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Inside the E2, Embraer’s Next-Gen Regional Jet

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If you’ve traveled on a major US airline’s regional arm without the last few years, there’s a good chance you’ve flown on an Embraer E170/175 or E190/E195. These short-haul aircraft fly under the liveries of American Airlines, Delta, United and a handful of other North American carriers, and they’re more or less unavoidable if you’re traveling from, to or through smaller markets throughout the US.

Embraer E2 Farnborough

They have a bit of a bad rap, due to dated interiors, cramped cabins and those awful gate-check bag tags we all hate. While the situation has improved with updated versions of these jets, it’s about to get a whole lot better with the launch of the Embraer E2, which I had a chance to tour at the Farnborough Air Show.

Embraer E2 Farnborough

Onboard the E190-E2

The first E2 series aircraft took its first flight in May, so Farnborough is the plane’s first major appearance. The cabin isn’t quite trade show ready, but Embraer invited some attendees for a brief tour.

Embraer E2 Farnborough

The cockpit is the only part of the aircraft that’s near production-ready.

Embraer E2 Farnborough

While the cockpit is clearly an update from older Embraer jets, it’s designed so that pilots can move between previous-generation and E2 aircraft.

Embraer E2 Farnborough

The cockpit is more or less ready to go, though experts will notice a few extra cables and switches, which are necessary to operate the test environment on board this plane.

Embraer E2 Farnborough

The cockpit feels surprisingly roomy for a regional jet. That’s a very good thing, considering that many future airline pilots will get their start here.

Embraer E2 Farnborough

The E2 is currently loaded with ballast tanks rather than passenger seats. These tanks allow engineers to move the center of gravity throughout the flight so the plane can be tested with many different weight scenarios.

Embraer E2 Farnborough

Cabin Mock-Up

In a separate area of the trade show, Embraer has a cabin mock-up on display.

Embraer E2 Farnborough

Mock-ups tend to be a bit more luxurious than what you’ll actually find on a flight, as designers can work with off-the-shelf products that don’t require FAA (and airline) approval.

Embraer E2 Farnborough

This particular mock-up demonstrates a two-class configuration with staggered seating in first class.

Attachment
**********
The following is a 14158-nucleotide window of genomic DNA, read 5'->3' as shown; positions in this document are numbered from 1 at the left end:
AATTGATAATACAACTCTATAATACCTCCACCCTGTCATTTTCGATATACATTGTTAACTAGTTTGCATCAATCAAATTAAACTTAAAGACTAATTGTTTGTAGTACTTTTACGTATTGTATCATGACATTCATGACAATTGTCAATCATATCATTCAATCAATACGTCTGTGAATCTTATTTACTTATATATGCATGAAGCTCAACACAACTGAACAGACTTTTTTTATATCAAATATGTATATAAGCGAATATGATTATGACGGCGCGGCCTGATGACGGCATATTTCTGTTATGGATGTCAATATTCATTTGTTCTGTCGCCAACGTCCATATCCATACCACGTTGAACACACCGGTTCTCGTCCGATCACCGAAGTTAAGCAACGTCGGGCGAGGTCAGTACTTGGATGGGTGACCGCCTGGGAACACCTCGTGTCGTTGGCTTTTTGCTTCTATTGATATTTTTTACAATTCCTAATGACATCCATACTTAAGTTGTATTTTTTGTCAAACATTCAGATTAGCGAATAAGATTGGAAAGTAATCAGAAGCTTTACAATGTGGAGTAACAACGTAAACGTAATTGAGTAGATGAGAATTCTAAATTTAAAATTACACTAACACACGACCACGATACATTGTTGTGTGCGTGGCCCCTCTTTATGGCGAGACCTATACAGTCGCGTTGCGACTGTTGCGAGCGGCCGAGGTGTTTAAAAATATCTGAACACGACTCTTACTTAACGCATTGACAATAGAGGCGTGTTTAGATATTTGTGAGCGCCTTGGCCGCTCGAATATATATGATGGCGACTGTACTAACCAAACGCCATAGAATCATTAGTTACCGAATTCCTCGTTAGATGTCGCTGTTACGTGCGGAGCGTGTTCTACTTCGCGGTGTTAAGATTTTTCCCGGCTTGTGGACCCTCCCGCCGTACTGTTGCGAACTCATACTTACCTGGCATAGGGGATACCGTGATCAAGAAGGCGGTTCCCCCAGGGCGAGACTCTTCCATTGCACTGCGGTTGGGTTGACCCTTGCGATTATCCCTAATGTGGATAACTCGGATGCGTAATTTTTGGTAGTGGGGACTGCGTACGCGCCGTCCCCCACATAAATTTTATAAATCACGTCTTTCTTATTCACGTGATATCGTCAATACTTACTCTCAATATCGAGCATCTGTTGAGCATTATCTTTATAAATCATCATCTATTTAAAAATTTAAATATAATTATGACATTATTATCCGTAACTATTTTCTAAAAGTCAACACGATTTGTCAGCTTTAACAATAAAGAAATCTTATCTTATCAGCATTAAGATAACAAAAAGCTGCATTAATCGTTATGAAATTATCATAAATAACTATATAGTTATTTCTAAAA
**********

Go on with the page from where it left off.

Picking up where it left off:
Embraer E2 Farnborough

These seats provide more privacy than what you’ll find in current Embraer jets, and they may not take up much more space, since airlines currently opt for a 2-1 configuration in the forward cabin.

Embraer E2 Farnborough

The windows feel quite large as well — hopefully Embraer will add some tech to prevent them from getting so scratched up.

Embraer E2 Farnborough

I definitely wouldn’t mind flying on this regional jet!

Embraer E2 Farnborough

Meanwhile, the economy cabin is located just behind first class.

Embraer E2 Farnborough

Seats here are in a 2-2 configuration, and they’re similar to what you’ll likely see in the air (though this cabin is noticeably shorter).

Embraer E2 Farnborough

Since regional jets are typically used for very short flights, I wouldn’t expect to find a lot of legroom in coach.

Embraer E2 Farnborough

The E2 does offer plenty of luggage storage, though, so unless your carry-on is too large, you should be able to keep it with you on the plane.

Embraer E2 Farnborough

The mock-up lavatory, located at the far back of the cabin, was quite nice as well.

Embraer E2 Farnborough

Bottom Line

Regional jets are a necessary evil in commercial aviation, and while they historically haven’t offered the most comfortable ride, it’s great to see aircraft manufacturers working hard to improve the situation.

Embraer E2 Farnborough

So far, US airlines have ordered more than 200 of these next-gen Embraer E2 jets, with the first expected to arrive in 2018. I’d expect the US versions to launch with an interior closely resembling what we have today — but you’ll still get that new airplane smell.

See below for more from Farnborough 2016:

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